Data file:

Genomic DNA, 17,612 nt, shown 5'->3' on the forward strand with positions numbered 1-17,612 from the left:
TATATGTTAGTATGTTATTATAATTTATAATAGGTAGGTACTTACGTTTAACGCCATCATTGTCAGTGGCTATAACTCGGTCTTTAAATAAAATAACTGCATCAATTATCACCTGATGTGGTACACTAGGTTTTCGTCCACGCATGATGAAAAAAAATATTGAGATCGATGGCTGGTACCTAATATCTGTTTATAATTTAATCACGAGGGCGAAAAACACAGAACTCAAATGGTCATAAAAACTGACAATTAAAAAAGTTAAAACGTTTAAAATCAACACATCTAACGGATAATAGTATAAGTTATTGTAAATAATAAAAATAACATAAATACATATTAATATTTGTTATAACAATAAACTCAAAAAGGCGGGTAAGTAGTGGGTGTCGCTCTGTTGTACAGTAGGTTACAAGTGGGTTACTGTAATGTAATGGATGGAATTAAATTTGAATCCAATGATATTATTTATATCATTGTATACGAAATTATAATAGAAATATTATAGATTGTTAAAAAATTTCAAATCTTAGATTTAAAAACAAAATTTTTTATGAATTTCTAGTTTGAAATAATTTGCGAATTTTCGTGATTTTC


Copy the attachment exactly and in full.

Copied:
Genomic DNA, 17,612 nt, shown 5'->3' on the forward strand with positions numbered 1-17,612 from the left:
TATATGTTAGTATGTTATTATAATTTATAATAGGTAGGTACTTACGTTTAACGCCATCATTGTCAGTGGCTATAACTCGGTCTTTAAATAAAATAACTGCATCAATTATCACCTGATGTGGTACACTAGGTTTTCGTCCACGCATGATGAAAAAAAATATTGAGATCGATGGCTGGTACCTAATATCTGTTTATAATTTAATCACGAGGGCGAAAAACACAGAACTCAAATGGTCATAAAAACTGACAATTAAAAAAGTTAAAACGTTTAAAATCAACACATCTAACGGATAATAGTATAAGTTATTGTAAATAATAAAAATAACATAAATACATATTAATATTTGTTATAACAATAAACTCAAAAAGGCGGGTAAGTAGTGGGTGTCGCTCTGTTGTACAGTAGGTTACAAGTGGGTTACTGTAATGTAATGGATGGAATTAAATTTGAATCCAATGATATTATTTATATCATTGTATACGAAATTATAATAGAAATATTATAGATTGTTAAAAAATTTCAAATCTTAGATTTAAAAACAAAATTTTTTATGAATTTCTAGTTTGAAATAATTTGCGAATTTTCGTGATTTTC